Winchell's Donut Houses, the nation's second-biggest chain of doughnut shops, on Thursday tentatively agreed to be acquired for $40 million in cash by Shato Holdings Ltd., a Vancouver firm with restaurant and real estate interests.
La Mirada-based Winchell's had been looking for a buyer since June 8, when the company announced it would consider offers. Winchell's was put up for sale just one day after TW Services, which owns 42% of Winchell's, agreed to be acquired by a New York investment firm, Coniston Partners, in a deal valued at $1.65 billion.
For Coniston, Winchell's was an unattractive part of the TW Services package. TW Services also owns Denny's coffee shops and El Pollo Loco restaurants, both of which Coniston has said it intends to keep.
Winchell's has been beset with financial and legal problems since it was spun off from Denny's in 1987 and 58% of the doughnut chain's stock was sold to the public for about $90 million.
Second only to Dunkin Donuts among the nation's doughnut chains, Winchell's lost $12.8 million in 1988 and posted a deficit of $3.4 million on revenues of $36.3 million during the first quarter of 1989.
"The performance has been embarrassing to everyone," said Ward Lendenmayer, an analyst at Sutro & Co. "Selling has been a possibility for the past two years."
Lendenmayer said poor management, growing competition from bakeries at grocery store chains and small growth in demand for doughnuts were among the factors in the decline of the once-profitable chain. Winchell's, which now has 657 stores in 14 Western states, had nearly 1,000 stores in the late 1970s.
Winchell's took a fateful step under Denny's management in 1971 by buying out its franchisees and coverted all outlets to company-owned stores.
"That was a big mistake," Lendenmayer said. "There isn't enough (sales) volume to pay employees very much. People tend to work harder when they have a stake as a franchisee."
Lendenmayer also said the company faltered by not diversifying into product areas such as croissants and muffins.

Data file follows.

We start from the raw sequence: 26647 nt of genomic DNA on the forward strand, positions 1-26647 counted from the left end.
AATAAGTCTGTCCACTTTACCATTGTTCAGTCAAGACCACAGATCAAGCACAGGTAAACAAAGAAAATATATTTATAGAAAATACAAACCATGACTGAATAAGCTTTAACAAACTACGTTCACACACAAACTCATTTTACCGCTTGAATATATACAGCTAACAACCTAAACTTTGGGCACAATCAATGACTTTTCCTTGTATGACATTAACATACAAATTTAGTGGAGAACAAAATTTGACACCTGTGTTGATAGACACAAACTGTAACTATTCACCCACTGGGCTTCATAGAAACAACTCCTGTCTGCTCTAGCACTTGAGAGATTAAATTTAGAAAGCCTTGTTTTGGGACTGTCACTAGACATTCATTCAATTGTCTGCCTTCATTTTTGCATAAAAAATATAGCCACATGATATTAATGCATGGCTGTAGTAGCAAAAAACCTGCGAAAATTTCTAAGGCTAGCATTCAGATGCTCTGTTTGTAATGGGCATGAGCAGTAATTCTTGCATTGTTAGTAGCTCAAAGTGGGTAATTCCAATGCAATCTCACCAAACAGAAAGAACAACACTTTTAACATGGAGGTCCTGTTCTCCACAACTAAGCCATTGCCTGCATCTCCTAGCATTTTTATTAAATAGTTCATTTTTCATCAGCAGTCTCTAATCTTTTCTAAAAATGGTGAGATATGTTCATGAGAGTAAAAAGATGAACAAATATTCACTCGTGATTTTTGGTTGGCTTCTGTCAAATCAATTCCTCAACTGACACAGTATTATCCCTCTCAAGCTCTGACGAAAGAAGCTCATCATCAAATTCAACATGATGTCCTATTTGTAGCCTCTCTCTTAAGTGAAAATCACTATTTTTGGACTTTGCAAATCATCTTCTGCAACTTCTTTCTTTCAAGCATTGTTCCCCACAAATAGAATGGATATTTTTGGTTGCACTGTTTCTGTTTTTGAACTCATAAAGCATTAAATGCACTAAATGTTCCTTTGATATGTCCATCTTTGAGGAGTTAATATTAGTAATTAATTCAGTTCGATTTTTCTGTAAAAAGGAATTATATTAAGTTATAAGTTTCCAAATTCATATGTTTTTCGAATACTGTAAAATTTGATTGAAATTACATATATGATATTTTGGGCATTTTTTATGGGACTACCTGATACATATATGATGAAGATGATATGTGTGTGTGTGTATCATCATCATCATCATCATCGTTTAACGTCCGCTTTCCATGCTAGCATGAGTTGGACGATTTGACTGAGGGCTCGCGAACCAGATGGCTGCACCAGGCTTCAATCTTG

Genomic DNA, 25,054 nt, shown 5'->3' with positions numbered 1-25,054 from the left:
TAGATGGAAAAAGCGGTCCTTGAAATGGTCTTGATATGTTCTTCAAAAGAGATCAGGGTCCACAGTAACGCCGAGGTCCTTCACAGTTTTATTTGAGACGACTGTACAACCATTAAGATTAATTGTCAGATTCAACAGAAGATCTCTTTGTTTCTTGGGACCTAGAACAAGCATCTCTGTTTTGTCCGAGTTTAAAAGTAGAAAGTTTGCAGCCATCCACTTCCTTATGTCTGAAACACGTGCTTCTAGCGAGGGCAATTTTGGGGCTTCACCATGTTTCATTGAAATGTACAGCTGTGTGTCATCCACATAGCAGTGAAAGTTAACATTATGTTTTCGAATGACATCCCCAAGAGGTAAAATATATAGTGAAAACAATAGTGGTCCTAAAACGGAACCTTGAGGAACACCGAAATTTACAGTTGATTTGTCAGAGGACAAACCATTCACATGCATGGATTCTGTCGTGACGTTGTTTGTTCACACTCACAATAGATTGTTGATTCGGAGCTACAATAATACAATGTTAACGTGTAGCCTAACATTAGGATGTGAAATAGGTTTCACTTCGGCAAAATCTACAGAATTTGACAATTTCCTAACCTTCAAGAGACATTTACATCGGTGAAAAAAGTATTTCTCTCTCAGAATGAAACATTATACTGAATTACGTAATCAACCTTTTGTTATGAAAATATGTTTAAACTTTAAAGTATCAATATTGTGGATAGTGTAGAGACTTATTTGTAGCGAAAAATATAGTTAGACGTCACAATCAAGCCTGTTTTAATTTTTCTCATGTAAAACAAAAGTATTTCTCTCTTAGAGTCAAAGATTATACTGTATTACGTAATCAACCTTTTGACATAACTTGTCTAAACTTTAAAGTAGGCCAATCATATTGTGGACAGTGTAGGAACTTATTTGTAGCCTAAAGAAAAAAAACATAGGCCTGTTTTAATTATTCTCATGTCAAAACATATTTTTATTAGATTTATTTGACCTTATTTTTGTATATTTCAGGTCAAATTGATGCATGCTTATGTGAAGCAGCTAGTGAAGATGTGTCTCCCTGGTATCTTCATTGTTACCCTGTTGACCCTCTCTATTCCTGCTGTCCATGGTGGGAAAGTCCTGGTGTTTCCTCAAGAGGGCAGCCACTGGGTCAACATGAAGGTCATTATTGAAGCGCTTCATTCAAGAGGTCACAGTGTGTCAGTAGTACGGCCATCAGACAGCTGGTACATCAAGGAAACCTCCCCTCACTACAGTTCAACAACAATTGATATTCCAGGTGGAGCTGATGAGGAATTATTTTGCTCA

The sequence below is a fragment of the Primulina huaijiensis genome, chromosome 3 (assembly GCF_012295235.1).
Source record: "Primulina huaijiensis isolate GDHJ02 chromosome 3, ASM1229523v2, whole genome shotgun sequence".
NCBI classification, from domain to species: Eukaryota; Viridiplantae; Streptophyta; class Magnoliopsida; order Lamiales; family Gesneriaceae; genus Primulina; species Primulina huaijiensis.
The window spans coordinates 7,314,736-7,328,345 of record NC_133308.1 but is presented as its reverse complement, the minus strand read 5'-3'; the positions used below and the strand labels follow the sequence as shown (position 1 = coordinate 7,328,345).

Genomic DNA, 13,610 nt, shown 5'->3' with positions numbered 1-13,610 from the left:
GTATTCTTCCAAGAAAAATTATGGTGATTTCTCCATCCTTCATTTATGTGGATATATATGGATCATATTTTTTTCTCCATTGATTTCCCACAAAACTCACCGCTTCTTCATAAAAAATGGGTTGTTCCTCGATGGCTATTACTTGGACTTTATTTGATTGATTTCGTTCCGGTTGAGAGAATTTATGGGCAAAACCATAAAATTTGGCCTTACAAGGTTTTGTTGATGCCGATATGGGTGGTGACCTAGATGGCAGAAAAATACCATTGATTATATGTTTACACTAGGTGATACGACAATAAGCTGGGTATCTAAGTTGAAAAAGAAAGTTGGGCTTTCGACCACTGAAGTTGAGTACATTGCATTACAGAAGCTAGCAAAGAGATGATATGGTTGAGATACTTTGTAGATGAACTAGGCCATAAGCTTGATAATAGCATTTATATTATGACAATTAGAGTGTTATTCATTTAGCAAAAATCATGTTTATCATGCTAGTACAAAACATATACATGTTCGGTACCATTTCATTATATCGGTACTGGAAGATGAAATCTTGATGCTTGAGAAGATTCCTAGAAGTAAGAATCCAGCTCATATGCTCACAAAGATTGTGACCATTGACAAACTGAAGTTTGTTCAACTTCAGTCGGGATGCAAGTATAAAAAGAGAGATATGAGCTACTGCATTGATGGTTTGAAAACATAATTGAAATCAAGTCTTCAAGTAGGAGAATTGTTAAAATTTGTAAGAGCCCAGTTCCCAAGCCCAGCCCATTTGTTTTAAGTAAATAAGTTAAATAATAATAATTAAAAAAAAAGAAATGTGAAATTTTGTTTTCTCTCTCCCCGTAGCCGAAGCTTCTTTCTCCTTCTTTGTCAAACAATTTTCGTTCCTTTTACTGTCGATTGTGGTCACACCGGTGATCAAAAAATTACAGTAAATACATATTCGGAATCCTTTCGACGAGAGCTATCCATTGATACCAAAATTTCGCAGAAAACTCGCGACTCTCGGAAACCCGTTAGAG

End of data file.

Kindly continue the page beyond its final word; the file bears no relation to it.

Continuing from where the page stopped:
The prospective new owner of Winchell's--Shato Holdings--would not disclose how it would manage the chain. Shato owns more than 100 restaurants and catering outlets in British Columbia, including White Spot restaurants and Kentucky Fried Chicken outlets. The private company, headed by Peter Toigo, also owns a land development company.
"We'll have more to say when the deal is completed," said Gail Prichard, an assistant to Toigo.
Used Car Salesman
The chain was founded in 1948 by Verne H. Winchell, who opened the first shop in Temple City after trying his hand at selling used cars and jukeboxes.
After a rocky start, the chain blossomed. In 1968, Denny's purchased the then 200-store operation in return for stock, and Winchell became chairman of the operation until 1980. Winchell's biggest presence remains in California, where it maintains 447 stores.
The deal hinges on the approval of a majority of Winchell's shareholders. Shato has agreed to pay $3.80 for each of the 6.88 million units, a type of security, in the company. In addition, Shato will provide about $14 million to cover transaction costs, debt and other Winchell obligations.
Winchell units closed at $3.375 Thursday, down $1, in trading on the New York Stock Exchange.